Final Rules, Guidance, and Waivers

Since the Motor Carrier Act of 1980, the regulatory landscape of the trucking industry has changed drastically. Between 2010 and 2016 alone, the Federal Motor Carrier Safety Administration published 71 final rules concerning trucks and buses. Not including trucking regulations published by other government agencies such as the National Highway Traffic Safety Administration, the Federal Highway Administration, the Environmental Protection Agency, etc. The tables below summarize regulatory action over the past few years, as well as recent regulatory guidance and waivers, in order to better educate and inform our industry.

Final Rules
Docket No.AgencyTitleSummaryEffective DateCompliance Date
EPA-HQ-OAR-2010-0162/NHTSA-2010-0079 Environmental Protection Agency/National Highway Traffic Safety AdministrationGreenhouse Gas Emissions Standards and Fuel Effeciency Standards for Medium- and Heavy-Duty Engines and VehiclesEPA and NHTSA, on behalf of the Department of Transportation, are each finalizing rules to establish a comprehensive Heavy-Duty National Program that will reduce greenhouse gas emissions and fuel consumption for on-road heavy-duty vehicles, responding to the President's directive on May 21, 2010, to take coordinated steps to produce a new generation of clean vehicles. NHTSA's final fuel consumption standards and EPA's final carbon dioxide (CO2) emissions standards are tailored to each of three regulatory categories of heavy-duty vehicles: Combination Tractors; Heavy-duty Pickup Trucks and Vans; and Vocational Vehicles. The rules include separate standards for the engines that power combination tractors and vocational vehicles. Certain rules are exclusive to the EPA program. These include EPA's final hydrofluorocarbon standards to control leakage from air conditioning systems in combination tractors, and pickup trucks and vans. These also include EPA's final nitrous oxide (N2 O) and methane (CH4) emissions standards that apply to all heavy-duty engines, pickup trucks and vans. 11/14/1111/14/11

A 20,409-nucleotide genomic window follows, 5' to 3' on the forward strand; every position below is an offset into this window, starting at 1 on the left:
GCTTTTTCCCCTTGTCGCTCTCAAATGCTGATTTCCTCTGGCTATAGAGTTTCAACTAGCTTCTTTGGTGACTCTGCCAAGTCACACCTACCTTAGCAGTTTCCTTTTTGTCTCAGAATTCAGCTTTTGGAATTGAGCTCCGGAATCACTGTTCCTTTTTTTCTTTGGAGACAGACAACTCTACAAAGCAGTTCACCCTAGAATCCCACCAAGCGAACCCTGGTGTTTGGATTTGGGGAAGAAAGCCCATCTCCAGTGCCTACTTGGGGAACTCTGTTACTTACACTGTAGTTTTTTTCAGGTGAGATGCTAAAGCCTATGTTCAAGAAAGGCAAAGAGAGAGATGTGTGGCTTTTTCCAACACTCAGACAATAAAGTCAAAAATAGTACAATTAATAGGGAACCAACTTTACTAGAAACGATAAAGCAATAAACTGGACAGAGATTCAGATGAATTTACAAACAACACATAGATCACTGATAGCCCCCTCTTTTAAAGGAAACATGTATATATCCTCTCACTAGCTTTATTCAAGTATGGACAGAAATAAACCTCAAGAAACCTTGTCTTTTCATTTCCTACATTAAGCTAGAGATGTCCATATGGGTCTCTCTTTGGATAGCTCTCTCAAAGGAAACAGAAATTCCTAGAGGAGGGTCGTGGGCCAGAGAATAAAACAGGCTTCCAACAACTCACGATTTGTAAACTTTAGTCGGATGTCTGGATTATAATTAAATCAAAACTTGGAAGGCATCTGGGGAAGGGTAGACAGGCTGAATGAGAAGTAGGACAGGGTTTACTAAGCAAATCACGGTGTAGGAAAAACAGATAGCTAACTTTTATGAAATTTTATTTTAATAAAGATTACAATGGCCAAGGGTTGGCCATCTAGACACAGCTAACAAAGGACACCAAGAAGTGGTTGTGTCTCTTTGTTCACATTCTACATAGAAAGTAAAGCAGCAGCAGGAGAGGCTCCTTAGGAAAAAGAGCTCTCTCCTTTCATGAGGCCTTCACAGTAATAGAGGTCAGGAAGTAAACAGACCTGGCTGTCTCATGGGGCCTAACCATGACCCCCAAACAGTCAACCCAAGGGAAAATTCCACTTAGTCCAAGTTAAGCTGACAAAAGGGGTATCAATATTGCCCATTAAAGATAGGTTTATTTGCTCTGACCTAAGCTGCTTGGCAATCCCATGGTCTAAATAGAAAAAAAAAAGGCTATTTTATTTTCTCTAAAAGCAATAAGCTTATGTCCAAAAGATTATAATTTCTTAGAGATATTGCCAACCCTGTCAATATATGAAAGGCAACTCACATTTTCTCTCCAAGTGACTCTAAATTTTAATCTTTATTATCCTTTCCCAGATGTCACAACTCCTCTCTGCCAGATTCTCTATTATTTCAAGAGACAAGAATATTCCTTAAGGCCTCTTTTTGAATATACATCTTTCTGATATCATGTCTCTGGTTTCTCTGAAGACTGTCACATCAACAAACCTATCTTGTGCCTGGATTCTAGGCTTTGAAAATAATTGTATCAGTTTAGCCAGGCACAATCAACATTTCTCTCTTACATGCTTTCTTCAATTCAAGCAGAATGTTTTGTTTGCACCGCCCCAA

FMCSA-2012-0377 Federal Motor Carrier Safety AdministrationProhibiting Coercion of Commercial Motor Vehicle DriversFMCSA adopts regulations that prohibit motor carriers, shippers, receivers, or transportation intermediaries from coercing drivers to operate commercial motor vehicles (CMVs) in violation of certain provisions of the Federal Motor Carrier Safety Regulations (FMCSRs)—including drivers' hours-of-service limits; the commercial driver's license (CDL) regulations; drug and alcohol testing rules; and the Hazardous Materials Regulations (HMRs). In addition, the rule prohibits anyone who operates a CMV in interstate commerce from coercing a driver to violate the commercial regulations. This rule includes procedures for drivers to report incidents of coercion to FMCSA, establishes rules of practice that the Agency will follow in response to reports of coercion, and describes penalties that may be imposed on entities found to have coerced drivers. This rulemaking is authorized by section 32911 of the Moving Ahead for Progress in the 21st Century Act (MAP-21) and the Motor Carrier Safety Act of 1984 (MCSA), as amended. 11/30/1501/29/16